Seminar Archive Summaries

Carbon and Net Energy Performance of Flexible Power Generation Technologies

Charlie Barnhart, assistant professor, Western Washington University

Monday, February 8, 2016 | 04:30 PM - 05:20 PM | NVIDIA Auditorium, Jen-Hsun Huang Engineering Center | Free and Open to All

Great uncertainty surrounds our efforts to mitigate climate impacts from energy use. One promising strategy for long-term climate mitigation is the use of renewable resources including wind and solar. Their weather-dependent nature however requires flexible power grid technologies to maintain power grid stability. As more intermittent and distributed renewable energy resources are added to the electricity grid, more flexible forms of power generation and storage are needed to maintain power quality and manage the imbalance between supply and demand. Energy storage and natural gas fired combustion turbines can both provide the needed flexibility. However, adding these technologies to the power grid will require extra investments and results in additional emissions from manufacturing and operating them. We compare the energy and carbon intensities of these options and show that the environmental costs and benefits of adding flexibility to the grid vary widely. Some options greatly improve the environmental performance of the electricity grid, for example using lithium ion batteries coupled with wind power generators, while other options make it worse, namely, storing grid power using traditional lead acid batteries. Knowing this can help guide good decisions about technology choices for the rapidly evolving electricity grid.

Carbon Capture and Storage: How Policy and Finance Can Help

Dan Reicher, executive director, Steyer-Taylor Center for Energy Policy and Finance, Stanford University

Monday, February 1, 2016 | 04:30 PM - 05:20 PM | NVIDIA Auditorium, Jen-Hsun Huang Engineering Center | Free and Open to All

Dan Reicher is Executive Director of Stanford’s Steyer-Taylor Center for Energy Policy and Finance, a joint center of the Stanford business and law schools where he holds faculty positions. He also is interim President and CEO and board chair of the American Council on Renewable Energy. Reicher previously directed Google’s climate and energy initiatives, was an investor and executive in the clean energy industry, and served as U.S. Assistant Secretary of Energy for Energy Efficiency and Renewable Energy and Energy Department Chief of Staff in the Clinton Administration. He also was a member of President Obama’s Transition Team and early in his career a staff member of President Carter’s Commission on the Accident at Three Mile Island. Reicher serves on the Secretary of Energy Advisory Board, the National Academy of Sciences Board on Energy and Environmental Systems, and is a non-resident senior fellow with the Brookings Institution.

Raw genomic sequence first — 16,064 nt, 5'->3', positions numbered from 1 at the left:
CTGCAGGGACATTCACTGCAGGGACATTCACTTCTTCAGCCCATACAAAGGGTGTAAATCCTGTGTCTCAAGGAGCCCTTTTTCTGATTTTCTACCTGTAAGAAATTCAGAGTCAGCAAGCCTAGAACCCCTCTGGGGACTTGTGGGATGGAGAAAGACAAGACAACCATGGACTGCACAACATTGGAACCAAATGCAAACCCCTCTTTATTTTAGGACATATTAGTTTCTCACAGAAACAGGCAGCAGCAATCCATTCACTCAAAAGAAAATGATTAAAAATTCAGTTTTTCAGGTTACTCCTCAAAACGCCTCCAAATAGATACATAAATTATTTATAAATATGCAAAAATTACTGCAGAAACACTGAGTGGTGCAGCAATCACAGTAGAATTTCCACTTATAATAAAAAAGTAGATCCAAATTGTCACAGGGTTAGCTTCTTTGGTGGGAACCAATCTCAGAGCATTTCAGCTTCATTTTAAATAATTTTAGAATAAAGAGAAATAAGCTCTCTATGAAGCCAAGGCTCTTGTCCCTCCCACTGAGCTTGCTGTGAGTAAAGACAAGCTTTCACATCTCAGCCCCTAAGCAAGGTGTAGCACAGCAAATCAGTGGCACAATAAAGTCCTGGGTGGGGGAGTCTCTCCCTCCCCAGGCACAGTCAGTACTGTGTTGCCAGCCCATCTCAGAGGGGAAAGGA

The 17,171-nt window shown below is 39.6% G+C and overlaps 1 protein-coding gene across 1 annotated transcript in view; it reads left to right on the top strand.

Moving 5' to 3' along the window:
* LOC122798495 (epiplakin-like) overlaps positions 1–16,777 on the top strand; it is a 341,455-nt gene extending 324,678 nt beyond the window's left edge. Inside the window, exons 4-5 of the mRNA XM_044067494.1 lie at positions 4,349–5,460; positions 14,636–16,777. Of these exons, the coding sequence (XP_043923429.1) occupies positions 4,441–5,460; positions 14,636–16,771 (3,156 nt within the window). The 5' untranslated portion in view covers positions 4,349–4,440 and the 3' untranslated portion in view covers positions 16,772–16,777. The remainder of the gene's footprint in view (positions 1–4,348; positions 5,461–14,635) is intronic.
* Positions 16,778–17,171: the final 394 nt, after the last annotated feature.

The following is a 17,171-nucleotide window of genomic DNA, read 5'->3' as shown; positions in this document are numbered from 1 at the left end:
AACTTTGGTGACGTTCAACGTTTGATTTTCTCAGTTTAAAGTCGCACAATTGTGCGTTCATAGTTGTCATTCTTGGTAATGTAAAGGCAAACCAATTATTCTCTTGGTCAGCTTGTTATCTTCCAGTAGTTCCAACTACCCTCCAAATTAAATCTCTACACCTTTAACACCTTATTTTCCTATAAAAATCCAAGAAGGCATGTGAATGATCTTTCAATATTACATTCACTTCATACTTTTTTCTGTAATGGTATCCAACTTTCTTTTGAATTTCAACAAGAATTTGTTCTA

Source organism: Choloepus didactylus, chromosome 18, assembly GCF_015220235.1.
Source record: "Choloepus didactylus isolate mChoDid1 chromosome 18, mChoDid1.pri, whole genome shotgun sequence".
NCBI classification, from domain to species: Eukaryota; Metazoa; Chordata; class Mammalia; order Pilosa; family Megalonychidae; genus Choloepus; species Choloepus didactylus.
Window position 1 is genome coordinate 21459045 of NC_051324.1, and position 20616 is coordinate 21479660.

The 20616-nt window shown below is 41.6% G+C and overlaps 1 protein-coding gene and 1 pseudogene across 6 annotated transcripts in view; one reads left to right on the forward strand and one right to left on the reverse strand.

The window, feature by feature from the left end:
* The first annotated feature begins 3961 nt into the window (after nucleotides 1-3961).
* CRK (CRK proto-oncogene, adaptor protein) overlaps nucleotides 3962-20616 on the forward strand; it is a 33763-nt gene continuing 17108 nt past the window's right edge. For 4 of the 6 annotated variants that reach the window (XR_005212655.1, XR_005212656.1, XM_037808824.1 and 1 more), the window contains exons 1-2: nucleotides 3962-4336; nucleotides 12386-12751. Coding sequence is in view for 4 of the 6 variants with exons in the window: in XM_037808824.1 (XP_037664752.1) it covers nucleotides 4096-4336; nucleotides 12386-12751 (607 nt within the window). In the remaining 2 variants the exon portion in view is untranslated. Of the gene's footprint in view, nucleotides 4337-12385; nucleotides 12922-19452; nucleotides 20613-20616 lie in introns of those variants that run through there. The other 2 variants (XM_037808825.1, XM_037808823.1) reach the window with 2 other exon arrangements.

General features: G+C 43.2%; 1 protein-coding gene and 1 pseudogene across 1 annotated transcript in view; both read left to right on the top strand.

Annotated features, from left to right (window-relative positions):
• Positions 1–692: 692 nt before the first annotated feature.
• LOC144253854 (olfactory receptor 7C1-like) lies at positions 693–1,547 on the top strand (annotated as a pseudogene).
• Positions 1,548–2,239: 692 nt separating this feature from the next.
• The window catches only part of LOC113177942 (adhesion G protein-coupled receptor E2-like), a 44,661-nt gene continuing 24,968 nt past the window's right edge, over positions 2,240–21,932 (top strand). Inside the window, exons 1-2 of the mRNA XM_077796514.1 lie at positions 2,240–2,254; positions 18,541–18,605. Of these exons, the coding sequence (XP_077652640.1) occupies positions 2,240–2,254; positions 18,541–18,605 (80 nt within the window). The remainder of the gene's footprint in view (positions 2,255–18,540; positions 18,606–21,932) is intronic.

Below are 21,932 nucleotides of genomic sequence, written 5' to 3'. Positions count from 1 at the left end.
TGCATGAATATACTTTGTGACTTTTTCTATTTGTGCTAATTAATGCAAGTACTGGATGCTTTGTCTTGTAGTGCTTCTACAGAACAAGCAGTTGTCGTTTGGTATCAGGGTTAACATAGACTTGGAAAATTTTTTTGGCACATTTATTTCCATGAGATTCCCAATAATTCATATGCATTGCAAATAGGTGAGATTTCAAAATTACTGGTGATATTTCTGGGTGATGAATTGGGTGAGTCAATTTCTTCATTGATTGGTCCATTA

American Public Opinion on Climate Change: The Latest Measurements

Jon Krosnick, professor, Humanities and Social Sciences, Communication, Political Science, and (by courtesy) Psychology, Stanford University

Monday, January 25, 2016 | 04:30 PM - 05:20 PM | NVIDIA Auditorium, Jen-Hsun Huang Engineering Center | Free and Open to All

During the past two decades, headlines on newspapers across the country have proclaimed such things as: "Scientists and the American Public Disagree Sharply over Global Warming." And one U.S. Senator has pronounced that the global warming issue is "dead" in the minds of Americans. Meanwhile, emissions reduction bills, such as Waxman-Markey, have been defeated in the Congress.  Is it really true that Americans reject the opinions of natural scientists on climate change?

In this presentation, Professor Krosnick will describe findings from a series of national surveys that he has designed and conducted since 1996, tracking what Americans do and do not believe on this issue and what they do and do not want to have done about it. Surprising results challenge many widely-held presumptions about public opinion and help set the stage for understanding how future legislation on climate change may fare.

 

**Join us at the Energy Social: 5:20-6:20pm, Huang Foyer**
The social is open to Stanford faculty, staff, and students.

What are the Prospects for Significant Global Deployment of Nuclear Power?

John Deutch, emeritus institute professor, Massachusetts Institute of Technology

Monday, January 11, 2016 | 04:30 PM - 05:20 PM | NVIDIA Auditorium, Jen-Hsun Huang Engineering Center | Free and Open to All

The construction of new nuclear plants in the U.S. and OECD countries has slowed substantially due to the low cost of natural gas, incentives for deployment of wind and solar, and especially due to the high cost of nuclear power plant construction and safety concerns after Fukushima. The fleet is aging and significant retirements are expected beginning in 2030. While construction of new plants continues in a few countries notably, China, South Korea, and Russia it seems likely that nuclear will experience a decline in its share of world wide electricity generation.